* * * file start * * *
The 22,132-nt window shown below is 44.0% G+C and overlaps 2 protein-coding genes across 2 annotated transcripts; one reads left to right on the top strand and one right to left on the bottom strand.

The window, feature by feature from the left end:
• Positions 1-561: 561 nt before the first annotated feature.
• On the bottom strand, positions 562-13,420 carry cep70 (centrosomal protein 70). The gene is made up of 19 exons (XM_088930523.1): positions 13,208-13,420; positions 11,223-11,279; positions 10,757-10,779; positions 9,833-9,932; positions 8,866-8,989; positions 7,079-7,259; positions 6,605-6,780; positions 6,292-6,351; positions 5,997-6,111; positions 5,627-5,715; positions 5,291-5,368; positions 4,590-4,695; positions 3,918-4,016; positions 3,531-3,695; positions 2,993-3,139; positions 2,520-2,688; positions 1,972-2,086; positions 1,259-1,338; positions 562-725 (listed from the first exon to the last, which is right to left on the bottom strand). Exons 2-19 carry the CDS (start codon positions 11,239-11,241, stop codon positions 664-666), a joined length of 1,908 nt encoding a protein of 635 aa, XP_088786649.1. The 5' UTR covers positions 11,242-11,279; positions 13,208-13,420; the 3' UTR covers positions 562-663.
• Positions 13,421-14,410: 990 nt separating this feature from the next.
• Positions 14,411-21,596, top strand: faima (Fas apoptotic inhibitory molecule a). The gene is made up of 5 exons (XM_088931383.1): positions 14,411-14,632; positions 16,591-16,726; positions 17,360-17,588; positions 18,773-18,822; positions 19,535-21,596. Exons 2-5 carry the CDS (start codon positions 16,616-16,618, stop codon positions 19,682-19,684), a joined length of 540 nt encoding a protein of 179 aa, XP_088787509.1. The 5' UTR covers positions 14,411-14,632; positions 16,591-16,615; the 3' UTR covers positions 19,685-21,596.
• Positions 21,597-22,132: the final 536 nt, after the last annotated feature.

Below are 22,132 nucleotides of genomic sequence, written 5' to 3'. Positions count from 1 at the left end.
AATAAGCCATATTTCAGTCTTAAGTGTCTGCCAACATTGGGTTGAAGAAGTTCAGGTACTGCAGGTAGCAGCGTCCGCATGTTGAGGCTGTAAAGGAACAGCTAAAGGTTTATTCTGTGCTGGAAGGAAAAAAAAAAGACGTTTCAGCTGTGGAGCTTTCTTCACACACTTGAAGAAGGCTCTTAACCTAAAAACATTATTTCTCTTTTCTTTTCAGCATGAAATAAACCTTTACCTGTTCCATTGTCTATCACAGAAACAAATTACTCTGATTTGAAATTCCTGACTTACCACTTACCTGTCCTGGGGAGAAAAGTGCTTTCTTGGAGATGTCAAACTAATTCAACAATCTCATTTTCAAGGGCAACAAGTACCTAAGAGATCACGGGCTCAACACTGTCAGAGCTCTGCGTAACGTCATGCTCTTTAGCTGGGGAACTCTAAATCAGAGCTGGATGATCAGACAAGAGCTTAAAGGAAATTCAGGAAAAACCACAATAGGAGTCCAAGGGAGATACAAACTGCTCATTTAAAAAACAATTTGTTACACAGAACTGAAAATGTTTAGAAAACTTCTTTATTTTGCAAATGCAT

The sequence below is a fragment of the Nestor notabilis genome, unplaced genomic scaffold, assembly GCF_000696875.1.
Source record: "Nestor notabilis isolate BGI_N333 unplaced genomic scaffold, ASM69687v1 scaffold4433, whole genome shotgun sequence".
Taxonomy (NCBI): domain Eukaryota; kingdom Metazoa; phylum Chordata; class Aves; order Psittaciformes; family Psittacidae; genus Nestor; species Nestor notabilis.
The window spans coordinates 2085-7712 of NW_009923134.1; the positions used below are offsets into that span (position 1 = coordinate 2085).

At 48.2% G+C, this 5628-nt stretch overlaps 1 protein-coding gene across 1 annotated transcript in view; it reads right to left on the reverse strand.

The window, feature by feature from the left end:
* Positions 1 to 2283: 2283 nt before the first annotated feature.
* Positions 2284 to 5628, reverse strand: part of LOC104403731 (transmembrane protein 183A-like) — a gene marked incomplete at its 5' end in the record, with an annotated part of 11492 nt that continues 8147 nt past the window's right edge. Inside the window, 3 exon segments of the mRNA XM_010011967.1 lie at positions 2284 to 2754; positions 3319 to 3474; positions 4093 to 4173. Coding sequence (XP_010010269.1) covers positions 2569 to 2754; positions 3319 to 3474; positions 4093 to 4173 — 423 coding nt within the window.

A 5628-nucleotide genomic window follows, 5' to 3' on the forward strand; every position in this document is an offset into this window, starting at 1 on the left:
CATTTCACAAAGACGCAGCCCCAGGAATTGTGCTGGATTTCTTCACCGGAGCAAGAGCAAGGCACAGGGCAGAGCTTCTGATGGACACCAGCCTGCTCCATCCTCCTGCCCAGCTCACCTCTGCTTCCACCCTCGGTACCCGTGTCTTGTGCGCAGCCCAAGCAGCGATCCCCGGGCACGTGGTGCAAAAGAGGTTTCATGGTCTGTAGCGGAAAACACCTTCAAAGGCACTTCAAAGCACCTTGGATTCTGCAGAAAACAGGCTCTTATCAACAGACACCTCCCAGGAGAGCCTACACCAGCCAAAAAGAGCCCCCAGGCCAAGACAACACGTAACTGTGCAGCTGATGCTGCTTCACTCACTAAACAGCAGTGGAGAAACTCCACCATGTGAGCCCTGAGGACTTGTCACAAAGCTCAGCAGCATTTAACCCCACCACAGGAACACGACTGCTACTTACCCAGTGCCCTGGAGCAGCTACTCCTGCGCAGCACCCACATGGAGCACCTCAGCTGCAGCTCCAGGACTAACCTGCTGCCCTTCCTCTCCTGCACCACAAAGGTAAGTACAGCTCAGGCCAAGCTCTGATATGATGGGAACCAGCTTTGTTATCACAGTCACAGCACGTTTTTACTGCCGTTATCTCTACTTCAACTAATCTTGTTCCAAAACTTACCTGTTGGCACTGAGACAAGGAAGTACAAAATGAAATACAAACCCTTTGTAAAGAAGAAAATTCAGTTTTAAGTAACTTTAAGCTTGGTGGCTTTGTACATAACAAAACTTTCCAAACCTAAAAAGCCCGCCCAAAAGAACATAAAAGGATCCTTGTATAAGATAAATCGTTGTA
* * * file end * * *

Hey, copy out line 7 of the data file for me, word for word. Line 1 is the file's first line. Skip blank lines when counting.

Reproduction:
• Positions 21,597-22,132: the final 536 nt, after the last annotated feature.